4. Posted Notice

The employer, before filing, must have posted a notice of the job opportunity at its place of business, in a place visible to employees, for 10 business days, to give the workers notification of the application. The language of the notice must meet detailed guidelines. If there is a union, the union must be given the notice.

5. Occupational Classifications & Requirements

The job opening and its stated requirements will be evaluated in comparison to the U.S. Department of Labor’s O*NET job classification system.

If the employer’s stated minimum requirements for the position exceed those stated as normal in the O*NET system, then the employer will have to assemble evidence sufficient to establish that it has a “business necessity” for the additional requirements.

A foreign language requirement may be shown to be a business necessity if proof establishes that it is genuinely required for the employer’s communications with a majority of its customers, contractors or other employees. However, a foreign language requirement will usually result in the DOL requiring that a higher level wage be offered.

Experience gained by the alien with the same employer cannot be used to satisfy an experience requirement for the position, unless the employer can assemble proof to establish that the worker is now in a dissimilar job – one whose duties are different more than 50% of the time. The “same employer” means an employer having the same federal employer ID number.

6. Audits & Retention of Documentation

Since evidence of recruitment, the recruitment report, evidence of business necessity, and other types of evidence will not normally accompany the application, the rule requires that the employer save this evidence for a period of five years in order to respond to an “audit” by the Department of Labor to verify the existence and sufficiency of the various types of evidence.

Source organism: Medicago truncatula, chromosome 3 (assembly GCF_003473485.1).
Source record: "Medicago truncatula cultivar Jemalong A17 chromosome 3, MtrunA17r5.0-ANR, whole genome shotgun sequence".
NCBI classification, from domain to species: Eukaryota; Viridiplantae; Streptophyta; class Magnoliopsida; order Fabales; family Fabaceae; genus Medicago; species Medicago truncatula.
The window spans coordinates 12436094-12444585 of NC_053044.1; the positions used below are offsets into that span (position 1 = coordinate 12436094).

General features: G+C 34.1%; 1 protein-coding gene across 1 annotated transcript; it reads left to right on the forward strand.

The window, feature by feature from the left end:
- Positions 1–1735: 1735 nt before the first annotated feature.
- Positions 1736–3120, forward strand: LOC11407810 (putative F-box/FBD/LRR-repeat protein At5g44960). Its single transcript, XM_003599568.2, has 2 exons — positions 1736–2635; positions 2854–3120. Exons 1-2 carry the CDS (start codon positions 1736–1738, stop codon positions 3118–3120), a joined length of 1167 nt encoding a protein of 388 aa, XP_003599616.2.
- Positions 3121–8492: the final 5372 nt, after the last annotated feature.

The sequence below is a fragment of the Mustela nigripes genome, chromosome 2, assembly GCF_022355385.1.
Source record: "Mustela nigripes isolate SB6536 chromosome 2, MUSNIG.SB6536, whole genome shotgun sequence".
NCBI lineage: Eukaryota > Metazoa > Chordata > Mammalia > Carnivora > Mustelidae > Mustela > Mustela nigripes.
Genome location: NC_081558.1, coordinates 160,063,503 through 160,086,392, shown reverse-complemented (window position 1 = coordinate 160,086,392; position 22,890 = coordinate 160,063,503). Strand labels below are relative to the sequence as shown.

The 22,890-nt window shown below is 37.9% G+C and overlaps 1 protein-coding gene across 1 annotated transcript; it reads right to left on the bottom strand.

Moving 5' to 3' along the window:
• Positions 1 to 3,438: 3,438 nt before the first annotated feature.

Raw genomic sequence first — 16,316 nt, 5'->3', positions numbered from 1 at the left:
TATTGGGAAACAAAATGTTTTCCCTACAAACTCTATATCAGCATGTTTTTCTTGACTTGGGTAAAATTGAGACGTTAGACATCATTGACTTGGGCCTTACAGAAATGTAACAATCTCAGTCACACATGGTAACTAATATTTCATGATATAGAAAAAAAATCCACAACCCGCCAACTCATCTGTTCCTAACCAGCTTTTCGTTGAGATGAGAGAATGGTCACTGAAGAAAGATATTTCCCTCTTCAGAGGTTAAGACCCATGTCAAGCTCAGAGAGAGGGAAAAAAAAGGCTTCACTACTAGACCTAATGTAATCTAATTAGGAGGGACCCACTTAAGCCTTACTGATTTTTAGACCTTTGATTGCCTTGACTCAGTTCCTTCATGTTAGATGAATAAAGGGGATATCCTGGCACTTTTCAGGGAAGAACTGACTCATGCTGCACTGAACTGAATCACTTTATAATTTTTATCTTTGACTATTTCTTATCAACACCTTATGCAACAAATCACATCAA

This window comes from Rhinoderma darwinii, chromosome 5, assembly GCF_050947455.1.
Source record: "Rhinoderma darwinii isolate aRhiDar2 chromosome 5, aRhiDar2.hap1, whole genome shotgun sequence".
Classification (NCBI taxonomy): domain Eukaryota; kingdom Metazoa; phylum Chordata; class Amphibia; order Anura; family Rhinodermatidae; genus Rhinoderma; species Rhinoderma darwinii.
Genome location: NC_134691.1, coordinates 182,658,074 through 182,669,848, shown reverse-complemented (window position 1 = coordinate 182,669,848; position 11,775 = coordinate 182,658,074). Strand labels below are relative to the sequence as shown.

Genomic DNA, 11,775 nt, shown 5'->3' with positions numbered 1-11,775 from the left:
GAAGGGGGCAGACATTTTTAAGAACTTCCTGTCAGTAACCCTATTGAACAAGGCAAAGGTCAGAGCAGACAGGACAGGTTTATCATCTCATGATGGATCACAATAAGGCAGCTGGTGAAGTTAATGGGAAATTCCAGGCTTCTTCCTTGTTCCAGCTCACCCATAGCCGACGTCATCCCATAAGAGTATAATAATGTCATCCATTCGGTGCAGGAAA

Audits may take place before or after a decision on the application. Employers must respond to an audit request within 30 days.

7. Qualified U.S. Worker

The basic law in the statute that authorizes the labor certification process is designed to create a process to test the labor market so that the Department of Labor can determine whether or not there are any qualified U.S. workers, willing and available for the position. This determination is based only upon whether the recruitment has discovered a U.S. worker who meets the minimum qualifications for the position – if so, then the application will be denied, regardless of whether the alien worker is more qualified. (An exception allows employers of college instructors to choose the most qualified person.)

The DOL’s regulation directs that a U.S. worker might even be considered qualified if he does not meet the minimum qualifications for the position, if he can achieve such qualification through a “reasonable period of on-the-job training”.


After securing the labor certification, there are two more steps in the process. First, the employer must submit a visa petition to the Immigration Service, and then the alien worker must apply for change to permanent resident status. Completing these steps can take years, due to the long visa waiting lists, especially in the “EB3” immigration category.